Are these simple money mistakes keeping you from achieving financial success and true wealth?
April is financial literacy month, so in the spirit of raising awareness, let’s take a look at five of the most common money mistakes. Are you guilty of these bad habits? Is there room for improvement? Change might not be as hard as you think. Financial success begins with taking small steps. Doing one right thing with your money today can make a world of difference to the security of your tomorrow.
5 Bad Money Habits To Change Today
Bad Habit #1: Waiting to save until you are making more money.
Saving money isn’t a function of your paycheck, it’s a lifetime habit. You don’t wait to save until you feel rich; you do it to get rich. Waiting only cheats you out of the money you could be earning due to the magic of compound interest.
Change your mindset to paying yourself first. Start now with whatever amount you can afford, and treat it like you would any other important bill that needs to be paid. Take advantage of any free money offered through your employer and contribute to your 401(k) or IRA. Have an amount deducted from every paycheck and put it on auto-pilot for success. If you never see the money, you’ll soon learn how to live without it.
Bad Habit #2 Putting emergency expenses on the credit card.
This habit is a trap that leads to a vicious cycle of mounting debt. The only people who benefit are the credit card companies who receive billions each year in interest payments.
The solution starts with the establishment of a simple emergency fund. Open a savings account you can easily access – one different from your retirement or long-term savings goals – and start putting away money every month. To fund your emergency account, make only the minimum payments due on your credit cards. Put the rest into your emergency savings account. Continue until you have accumulated one month’s worth of living expenses in your emergency fund, and then tackle that debt.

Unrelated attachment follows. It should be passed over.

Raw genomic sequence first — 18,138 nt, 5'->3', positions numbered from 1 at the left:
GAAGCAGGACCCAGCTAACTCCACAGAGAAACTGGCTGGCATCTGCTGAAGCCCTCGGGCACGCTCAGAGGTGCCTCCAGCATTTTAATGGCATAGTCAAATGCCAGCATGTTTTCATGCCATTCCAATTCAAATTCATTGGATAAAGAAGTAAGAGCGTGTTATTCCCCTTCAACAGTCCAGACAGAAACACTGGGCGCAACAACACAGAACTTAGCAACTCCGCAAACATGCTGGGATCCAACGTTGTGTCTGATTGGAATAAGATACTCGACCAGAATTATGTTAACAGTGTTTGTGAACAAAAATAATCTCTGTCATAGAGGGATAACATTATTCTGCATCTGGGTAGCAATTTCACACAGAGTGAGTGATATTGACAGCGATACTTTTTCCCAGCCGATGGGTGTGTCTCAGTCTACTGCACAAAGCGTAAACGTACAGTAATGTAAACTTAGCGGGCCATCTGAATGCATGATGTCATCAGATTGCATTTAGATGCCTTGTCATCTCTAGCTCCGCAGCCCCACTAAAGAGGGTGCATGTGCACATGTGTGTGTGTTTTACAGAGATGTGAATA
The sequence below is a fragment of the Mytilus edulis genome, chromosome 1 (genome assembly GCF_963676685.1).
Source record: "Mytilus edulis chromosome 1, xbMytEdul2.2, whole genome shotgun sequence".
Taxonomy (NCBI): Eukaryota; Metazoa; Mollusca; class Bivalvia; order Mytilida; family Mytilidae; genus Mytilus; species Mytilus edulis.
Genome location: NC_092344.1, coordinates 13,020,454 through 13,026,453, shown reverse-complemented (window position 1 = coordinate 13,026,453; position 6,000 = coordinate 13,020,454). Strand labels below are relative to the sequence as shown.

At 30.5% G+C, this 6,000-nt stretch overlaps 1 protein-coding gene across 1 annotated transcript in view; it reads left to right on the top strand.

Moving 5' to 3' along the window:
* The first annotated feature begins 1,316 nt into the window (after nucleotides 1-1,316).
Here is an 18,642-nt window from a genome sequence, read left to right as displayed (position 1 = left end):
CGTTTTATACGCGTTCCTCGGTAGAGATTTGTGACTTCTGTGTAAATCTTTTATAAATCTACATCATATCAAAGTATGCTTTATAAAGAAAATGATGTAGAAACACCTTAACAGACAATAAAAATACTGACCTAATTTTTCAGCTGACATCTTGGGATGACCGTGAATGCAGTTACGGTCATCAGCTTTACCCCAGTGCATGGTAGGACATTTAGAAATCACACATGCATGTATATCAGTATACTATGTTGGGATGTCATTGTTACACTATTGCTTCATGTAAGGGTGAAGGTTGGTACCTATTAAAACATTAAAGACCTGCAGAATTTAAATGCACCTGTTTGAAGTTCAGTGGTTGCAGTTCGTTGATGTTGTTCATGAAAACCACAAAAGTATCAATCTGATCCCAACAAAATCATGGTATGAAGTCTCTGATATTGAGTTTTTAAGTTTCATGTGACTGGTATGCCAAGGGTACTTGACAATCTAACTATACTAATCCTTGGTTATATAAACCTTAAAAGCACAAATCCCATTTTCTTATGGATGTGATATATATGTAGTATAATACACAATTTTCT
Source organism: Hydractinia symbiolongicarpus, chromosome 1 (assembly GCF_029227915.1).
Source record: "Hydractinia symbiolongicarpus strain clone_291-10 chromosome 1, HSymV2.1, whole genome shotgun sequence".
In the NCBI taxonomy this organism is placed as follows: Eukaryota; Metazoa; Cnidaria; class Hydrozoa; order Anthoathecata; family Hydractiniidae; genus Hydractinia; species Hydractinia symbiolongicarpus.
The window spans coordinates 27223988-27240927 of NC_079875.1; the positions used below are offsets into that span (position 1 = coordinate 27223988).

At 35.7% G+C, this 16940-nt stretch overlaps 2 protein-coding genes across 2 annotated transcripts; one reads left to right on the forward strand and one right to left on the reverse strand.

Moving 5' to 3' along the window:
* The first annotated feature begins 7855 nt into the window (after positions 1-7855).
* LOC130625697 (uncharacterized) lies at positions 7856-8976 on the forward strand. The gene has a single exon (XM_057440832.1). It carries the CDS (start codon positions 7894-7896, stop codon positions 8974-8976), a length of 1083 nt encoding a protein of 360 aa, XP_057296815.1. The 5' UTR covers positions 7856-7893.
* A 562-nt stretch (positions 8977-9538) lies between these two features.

Bad Habit #3 Saving for your kid’s college expenses before saving for retirement.
Whenever the subject of retirement comes up, I hear the question, “But what about saving for my child’s college education?” This concern leads to confusion and feelings of overwhelm. A lot of people end up so paralyzed, they don’t save anything at all.
The solution starts with the realization that while you can finance a college education, you can’t finance your retirement. We all want to give our kids the best start we possibly can, but the situation is a lot like flying in an airplane during an emergency. You have to put on your own oxygen mask before helping your children. Take care of your retirement first. That will put you in a stronger position to help others.
Bad Habit #4 Keeping the majority of your retirement savings in the bank.
This is a bad habit created by fear. While the FDIC does insure the base amount of your savings, it doesn’t protect against inflation and the rising cost of health care. The average cost of a one-bedroom stay in an assisted living facility unit rose 4.26 percent from 2008 to 2013, while the rate of inflation rose just 1.64 percent over the same time period.* If you are relying on the banks to keep your money safe, then chances are you’re going backward when it comes to your retirement savings.
Cure yourself of this fear by getting some education about investment alternatives. Insurance companies have developed newer products designed to give retirees with both safety and a rate of return that can keep up with the rising cost of health care.
Bad Habit #5 Spending 100 percent of every paycheck.
It has become the norm in our culture to finance a lifestyle we can’t really afford. The banks tell us we qualify for loans and we accept their numbers. This puts us in a position of needing every penny of every paycheck just to pay the bills and keep the lights on.
Adopt a new habit of living below your means. Even though the bank says you qualify, go by your numbers instead. Even though you can afford a new car, buy a used one and put the remaining funds in an emergency savings account instead. It doesn’t matter whether you earn $20,000 a year or $200,000, you will become wealthy if you keep to this simple rule: live on less than you make.
Do you have a question about success with money, your business, or life? You can ask Beau anything by visiting AskBeau.com and sending your question(s) in to RichLife HQ!
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